Winston Churchill

“I have had, in the last four years, the advantage, if it be an advantage, of many strange and varied experiences. But nothing was so thrilling as this: to wait and struggle among these clanging, rending iron boxes, with the repeated explosions of the shells and the artillery, the grunting and puffing of the engine – poor, tortured thing, harassed by at least a dozen shells, any one of which, by penetrating the boiler, might have made an end to it all”. W.L.S. Churchill.

 

The military art collection of the Ditsong National Museum of Military History includes a watercolour entitled, “HMS Kelvin – D-Day +6” by Francis Flint. The painting is noteworthy in that it portrays three important personalities of the Second World War (1939 – 1945) – Sir Winston Churchill (Prime Minister of the United Kingdom); Field Marshal Sir Alan Brooke (Chief of the Imperial General Staff) and Field Marshal Jan Christiaan Smuts (Prime Minster of the Union of South Africa).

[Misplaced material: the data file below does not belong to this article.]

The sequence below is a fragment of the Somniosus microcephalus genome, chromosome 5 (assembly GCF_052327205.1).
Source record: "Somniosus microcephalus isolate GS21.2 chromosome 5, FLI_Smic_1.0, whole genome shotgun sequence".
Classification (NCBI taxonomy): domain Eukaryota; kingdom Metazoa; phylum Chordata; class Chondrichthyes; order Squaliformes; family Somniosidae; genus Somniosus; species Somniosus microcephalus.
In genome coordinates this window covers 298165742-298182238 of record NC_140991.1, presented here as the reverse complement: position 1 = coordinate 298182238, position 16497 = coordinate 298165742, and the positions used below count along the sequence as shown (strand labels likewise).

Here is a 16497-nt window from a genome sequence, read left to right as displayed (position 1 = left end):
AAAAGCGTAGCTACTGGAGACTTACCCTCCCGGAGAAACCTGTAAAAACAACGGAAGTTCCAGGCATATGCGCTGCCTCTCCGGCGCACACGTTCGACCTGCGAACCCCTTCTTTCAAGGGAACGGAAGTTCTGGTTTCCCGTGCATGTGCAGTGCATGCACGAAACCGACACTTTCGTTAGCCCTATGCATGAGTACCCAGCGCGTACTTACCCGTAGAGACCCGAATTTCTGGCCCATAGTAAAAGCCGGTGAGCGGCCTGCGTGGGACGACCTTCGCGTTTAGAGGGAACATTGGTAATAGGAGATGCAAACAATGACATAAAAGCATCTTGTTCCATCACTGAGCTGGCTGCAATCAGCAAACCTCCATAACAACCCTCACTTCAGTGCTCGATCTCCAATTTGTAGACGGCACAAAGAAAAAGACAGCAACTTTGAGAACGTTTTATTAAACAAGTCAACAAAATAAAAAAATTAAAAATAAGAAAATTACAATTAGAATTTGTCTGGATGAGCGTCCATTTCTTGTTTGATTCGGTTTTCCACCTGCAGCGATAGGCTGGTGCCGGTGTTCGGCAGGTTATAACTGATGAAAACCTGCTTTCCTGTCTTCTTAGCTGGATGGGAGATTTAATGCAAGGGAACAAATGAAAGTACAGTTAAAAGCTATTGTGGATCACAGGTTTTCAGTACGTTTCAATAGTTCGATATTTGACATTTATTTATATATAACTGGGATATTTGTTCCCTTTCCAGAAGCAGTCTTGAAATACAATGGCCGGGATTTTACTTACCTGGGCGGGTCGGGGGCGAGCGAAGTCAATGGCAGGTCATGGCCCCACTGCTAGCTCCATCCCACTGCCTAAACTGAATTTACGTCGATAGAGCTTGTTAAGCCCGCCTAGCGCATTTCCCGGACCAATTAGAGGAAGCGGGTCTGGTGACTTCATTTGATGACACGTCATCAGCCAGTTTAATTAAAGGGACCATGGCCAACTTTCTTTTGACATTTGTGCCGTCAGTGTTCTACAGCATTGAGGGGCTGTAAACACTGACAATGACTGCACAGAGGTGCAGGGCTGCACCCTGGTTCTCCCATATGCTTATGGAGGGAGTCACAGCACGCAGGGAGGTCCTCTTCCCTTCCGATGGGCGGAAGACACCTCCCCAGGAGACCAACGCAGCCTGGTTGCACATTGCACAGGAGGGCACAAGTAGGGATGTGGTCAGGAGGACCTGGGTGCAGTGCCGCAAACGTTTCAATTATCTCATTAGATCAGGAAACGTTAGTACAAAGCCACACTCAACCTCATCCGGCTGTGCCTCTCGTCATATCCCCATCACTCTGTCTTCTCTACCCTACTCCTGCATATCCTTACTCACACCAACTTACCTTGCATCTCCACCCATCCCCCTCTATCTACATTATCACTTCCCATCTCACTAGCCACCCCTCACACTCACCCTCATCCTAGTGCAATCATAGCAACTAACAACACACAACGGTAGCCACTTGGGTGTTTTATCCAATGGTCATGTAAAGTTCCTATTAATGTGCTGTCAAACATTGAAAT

September was Heritage Month but here I was in October invited to spend a weekend at Kedar Heritage Lodge to join the celebrations for the unveiling of a memorial to Sir Winston Churchill. Why October? Why Churchill in the Bushveld? Then I remembered. Kedar is a modern reincarnation of President Kruger’s farm and country estate, Boekenhoutfontein (meaning Beech-wood Spring). Now located in the Northwest Province, it was once a jewel in the Transvaal Republic.

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